Song of the Lioness Series/ posted in: Reading
I have been working my way through Tamora Pierce’s Tortall books on audio in chronological order. I started with the Beka Cooper series and now we jump forward 400 years to the first books that were written in the series.
It is a jarring transition. I really loved the Beka Cooper series. Pierce is a much better writer when writing that series than when she wrote her first books. The Cooper series is also written for a much older audience and then Alanna is middle grade.
“From now on I’m Alan of Trebond, the younger twin. I’ll be a knight.
And so young Alanna of Trebond begins the journey to knighthood. Though a girl, Alanna has always craved the adventure and daring allowed only for boys; her twin brother, Thom, yearns to learn the art of magic. So one day they decide to switch places: Thom heads for the convent to learn magic; Alanna, pretending to be a boy, is on her way to the castle of King Roald to begin her training as a page.”
Ah, the old girl pretending to be a boy trope. Why does that always work? At least Pierce gives more thought to the practicalities of it. She considers how to deal with menstruation and physical maturity. I wasn’t a fan of Alanna’s constant harping on how much she hates being female. I get that it limits her options in her society but it got to be a little too much. Happily she grows out of it in the series.
She also has a magical cat named Faithful. He is also a character in the Beka Cooper series – because magic, that’s how. He is so much more powerful in the Cooper series and is a more integral part of the story that it was weird to see him as a much more minor character here.
“Disguised as a boy, Alanna of Trebond becomes a squire, to none other than the prince of the realm. But Prince Jonathan is much more to Alanna; he is her ally, her best friend, and one of the few who knows that she’s really a girl. Now it will take all of Alanna’s awesome skill, strength, and growing magical powers to protect him from the mysterious evil sorcerer who is bent on his destruction, and hers!”
In this book we cover the rest of Alanna’s teenage years and becoming a knight. Everyone finds out she is female. There’s a love triangle for some reason. I didn’t get it. I’m not sure why the one guy even likes her but he goes around declaring undying love to her. She’s with the other one because he’s convenient. They live in the same rooms. There’s a bad guy too but he sort of seems like an afterthought in the series. It is mostly about Alanna’s life.
Alanna and Jonathan also go off and save a desert tribe from some creatures that have been a problem for them for hundreds of years because they are special little magical teenagers who can fix everything.
“Newly knighted, Alanna of Trebond seeks adventure in the vast desert of Tortall. Captured by fierce desert dwellers, she is forced to prove herself in a duel to the death — either she will be killed or she will be inducted into the tribe. Although she triumphs, dire challenges lie ahead. As her mythic fate would have it, Alanna soon becomes the tribe’s first female shaman — despite the desert dwellers’ grave fear of the foreign woman warrior. Alanna must fight to change the ancient tribal customs of the desert tribes — for their sake and for the sake of all Tortall.”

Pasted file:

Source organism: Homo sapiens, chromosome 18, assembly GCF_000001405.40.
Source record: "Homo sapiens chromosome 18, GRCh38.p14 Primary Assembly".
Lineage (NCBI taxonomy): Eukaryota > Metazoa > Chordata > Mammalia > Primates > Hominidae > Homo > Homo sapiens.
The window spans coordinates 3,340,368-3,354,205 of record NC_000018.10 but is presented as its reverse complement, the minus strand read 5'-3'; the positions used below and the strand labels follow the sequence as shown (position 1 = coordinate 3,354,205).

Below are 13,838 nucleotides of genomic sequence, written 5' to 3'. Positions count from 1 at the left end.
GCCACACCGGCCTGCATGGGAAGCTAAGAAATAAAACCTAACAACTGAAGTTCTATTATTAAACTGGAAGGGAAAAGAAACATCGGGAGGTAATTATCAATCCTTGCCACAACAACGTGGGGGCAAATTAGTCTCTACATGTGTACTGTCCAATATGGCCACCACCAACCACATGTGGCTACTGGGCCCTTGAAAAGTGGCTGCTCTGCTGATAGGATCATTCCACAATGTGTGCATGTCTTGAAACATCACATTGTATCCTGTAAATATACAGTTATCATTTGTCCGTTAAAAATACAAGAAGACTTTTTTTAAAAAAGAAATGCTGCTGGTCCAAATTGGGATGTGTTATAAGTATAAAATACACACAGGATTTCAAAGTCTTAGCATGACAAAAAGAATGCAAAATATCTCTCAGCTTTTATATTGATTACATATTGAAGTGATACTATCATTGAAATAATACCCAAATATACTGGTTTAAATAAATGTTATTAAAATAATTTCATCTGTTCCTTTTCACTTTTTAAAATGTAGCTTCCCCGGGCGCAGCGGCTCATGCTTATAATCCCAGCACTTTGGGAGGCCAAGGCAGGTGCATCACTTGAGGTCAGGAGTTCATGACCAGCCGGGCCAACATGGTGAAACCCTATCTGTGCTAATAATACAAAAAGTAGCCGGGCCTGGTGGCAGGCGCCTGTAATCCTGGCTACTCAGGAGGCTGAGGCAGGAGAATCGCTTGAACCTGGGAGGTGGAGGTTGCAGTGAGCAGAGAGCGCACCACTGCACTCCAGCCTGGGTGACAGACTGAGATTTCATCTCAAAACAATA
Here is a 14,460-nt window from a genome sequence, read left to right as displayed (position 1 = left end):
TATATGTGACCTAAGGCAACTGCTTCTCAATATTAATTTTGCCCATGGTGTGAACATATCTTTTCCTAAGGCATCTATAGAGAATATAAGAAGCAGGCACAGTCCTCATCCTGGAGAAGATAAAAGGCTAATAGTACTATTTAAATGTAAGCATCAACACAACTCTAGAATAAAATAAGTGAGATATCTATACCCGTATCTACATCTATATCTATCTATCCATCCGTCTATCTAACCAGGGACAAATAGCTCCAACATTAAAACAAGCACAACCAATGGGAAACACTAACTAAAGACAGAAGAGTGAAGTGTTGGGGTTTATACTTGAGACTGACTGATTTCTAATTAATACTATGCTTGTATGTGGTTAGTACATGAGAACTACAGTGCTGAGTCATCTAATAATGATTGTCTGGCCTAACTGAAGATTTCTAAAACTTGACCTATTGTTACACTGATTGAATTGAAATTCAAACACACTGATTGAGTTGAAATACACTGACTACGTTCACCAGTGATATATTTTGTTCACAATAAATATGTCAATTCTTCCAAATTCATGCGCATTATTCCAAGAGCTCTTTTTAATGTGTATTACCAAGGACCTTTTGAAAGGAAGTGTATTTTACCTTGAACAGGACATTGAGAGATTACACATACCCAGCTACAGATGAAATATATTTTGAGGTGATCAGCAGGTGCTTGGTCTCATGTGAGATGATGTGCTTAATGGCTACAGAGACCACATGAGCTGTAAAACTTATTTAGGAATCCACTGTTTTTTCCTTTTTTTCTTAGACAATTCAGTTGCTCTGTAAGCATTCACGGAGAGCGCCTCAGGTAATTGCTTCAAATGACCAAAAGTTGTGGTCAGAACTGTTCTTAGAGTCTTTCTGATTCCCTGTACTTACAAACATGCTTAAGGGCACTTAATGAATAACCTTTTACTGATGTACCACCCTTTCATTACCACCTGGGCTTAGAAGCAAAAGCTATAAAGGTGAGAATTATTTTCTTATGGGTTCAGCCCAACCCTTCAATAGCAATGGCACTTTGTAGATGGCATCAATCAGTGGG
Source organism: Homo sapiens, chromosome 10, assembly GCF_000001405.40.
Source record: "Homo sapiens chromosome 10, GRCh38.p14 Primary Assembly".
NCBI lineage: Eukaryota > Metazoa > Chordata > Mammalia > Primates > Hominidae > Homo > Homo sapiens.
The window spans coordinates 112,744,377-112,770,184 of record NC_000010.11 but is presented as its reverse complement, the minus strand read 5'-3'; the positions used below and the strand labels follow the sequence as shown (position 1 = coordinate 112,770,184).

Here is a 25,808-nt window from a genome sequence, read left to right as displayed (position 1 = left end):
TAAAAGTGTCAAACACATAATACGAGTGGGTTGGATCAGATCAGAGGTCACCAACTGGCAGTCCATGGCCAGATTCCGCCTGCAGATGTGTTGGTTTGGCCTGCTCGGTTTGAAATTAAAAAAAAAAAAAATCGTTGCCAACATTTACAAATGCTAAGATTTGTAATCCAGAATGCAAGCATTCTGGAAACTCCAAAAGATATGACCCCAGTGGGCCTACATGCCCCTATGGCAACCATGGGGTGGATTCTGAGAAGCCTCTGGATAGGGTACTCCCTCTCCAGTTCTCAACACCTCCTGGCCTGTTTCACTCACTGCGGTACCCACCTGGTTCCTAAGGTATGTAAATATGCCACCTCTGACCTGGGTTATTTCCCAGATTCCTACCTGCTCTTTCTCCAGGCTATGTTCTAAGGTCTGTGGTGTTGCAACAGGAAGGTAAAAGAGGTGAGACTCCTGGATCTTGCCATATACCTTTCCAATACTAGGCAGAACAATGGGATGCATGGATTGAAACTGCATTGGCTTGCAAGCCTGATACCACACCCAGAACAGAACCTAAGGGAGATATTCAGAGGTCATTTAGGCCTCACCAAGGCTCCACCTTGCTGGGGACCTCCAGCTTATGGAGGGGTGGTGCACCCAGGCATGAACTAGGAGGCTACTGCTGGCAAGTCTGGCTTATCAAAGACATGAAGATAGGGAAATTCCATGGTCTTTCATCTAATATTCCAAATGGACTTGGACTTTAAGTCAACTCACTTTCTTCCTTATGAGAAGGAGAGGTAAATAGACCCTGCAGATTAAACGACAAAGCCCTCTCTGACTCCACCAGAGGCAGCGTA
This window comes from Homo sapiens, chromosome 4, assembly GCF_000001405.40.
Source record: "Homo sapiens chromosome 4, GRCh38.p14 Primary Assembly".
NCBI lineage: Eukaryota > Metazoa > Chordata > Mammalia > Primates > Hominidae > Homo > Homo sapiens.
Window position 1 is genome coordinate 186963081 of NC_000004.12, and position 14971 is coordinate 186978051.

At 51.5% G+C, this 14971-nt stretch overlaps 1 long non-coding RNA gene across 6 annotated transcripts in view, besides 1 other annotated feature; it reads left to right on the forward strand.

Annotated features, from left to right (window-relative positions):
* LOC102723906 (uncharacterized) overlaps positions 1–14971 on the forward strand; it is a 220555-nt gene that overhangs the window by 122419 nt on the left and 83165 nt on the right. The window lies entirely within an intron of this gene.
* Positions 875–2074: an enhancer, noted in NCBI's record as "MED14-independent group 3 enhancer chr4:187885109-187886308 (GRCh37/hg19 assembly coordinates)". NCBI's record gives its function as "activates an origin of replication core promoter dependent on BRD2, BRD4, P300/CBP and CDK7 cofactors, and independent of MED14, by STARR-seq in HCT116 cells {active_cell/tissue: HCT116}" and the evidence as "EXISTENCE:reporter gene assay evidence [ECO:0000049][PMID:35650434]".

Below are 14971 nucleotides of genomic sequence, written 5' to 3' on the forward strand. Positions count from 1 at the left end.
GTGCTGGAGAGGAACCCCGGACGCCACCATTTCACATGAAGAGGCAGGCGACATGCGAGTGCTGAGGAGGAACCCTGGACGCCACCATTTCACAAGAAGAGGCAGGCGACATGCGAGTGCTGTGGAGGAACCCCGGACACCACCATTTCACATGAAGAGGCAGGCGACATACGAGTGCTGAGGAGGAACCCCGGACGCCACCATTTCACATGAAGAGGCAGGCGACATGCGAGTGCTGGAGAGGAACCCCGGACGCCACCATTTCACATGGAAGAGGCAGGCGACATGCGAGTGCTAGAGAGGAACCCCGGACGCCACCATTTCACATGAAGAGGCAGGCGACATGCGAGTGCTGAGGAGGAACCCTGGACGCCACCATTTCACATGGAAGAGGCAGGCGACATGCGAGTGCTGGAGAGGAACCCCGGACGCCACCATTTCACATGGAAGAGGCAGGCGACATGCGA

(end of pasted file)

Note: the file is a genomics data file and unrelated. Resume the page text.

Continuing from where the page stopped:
Ok, so Alanna goes wandering off to prove herself. She manages to get into trouble with the same tribe that she helped in the last book. And then, cue the white savior trope, she manages to become a shaman in the tribe and liberate the girls who want to study magic. I mean really, how have these poor people survived all these years without a teenage white girl telling them the correct way to live? Soon both of her love interests start showing up randomly. I thought this was a far away place with minimal contact with outsiders but these guys are treating it like a quick trip down to the corner market to pick up some milk. To make it even better, ol’ Prince Jonathan ends up as the mythical center of the entire tribe because why turn your civilization over to one white teenager when you can have two?
“After achieving her dream of becoming the first female knight, Alanna sets out to find the Dominion Jewel, a legendary gem which possesses limitless power for good. But the evil Duke Roger has returned from the dead to wreak havoc on the kingdom, and only Alanna has the power to prevent utter destruction.”
You know what is a good idea? Let’s go looking for a powerful magical artifact that has been hidden for centuries because it made rulers too powerful and give it to our ruler. That’ll work out just fine! Oh, it belongs to someone else? No worries. It is totally ok to steal it and bring it to our land for our use because we are GOOD, don’t you know? No ethical issues there.
Alanna finally finds her one suitor another wife and then she goes off with the other one. She doesn’t seem to love him all that much but he’s been hanging about so she goes with him.
Obviously I had some problems with parts of these books. Some of it is relying too much on classic fantasy tropes. This was the first series and Pierce’s writing has branched out since then. It was also written for a young audience who might not notice a lot of the things that bothered me. Overall, it is a good story that entertained me on audio.
These are quick on audio. Most were 5-7 hours. It was a Full Cast Audio production so there was a new voice for every character. I had a hard time with the narrator’s phrasing. It was like she was putting the emphasis on odd words in each sentence. It wasn’t until the end of all four books that I realized that the author was the narrator. I guess that gives her the right to emphasize however she wants.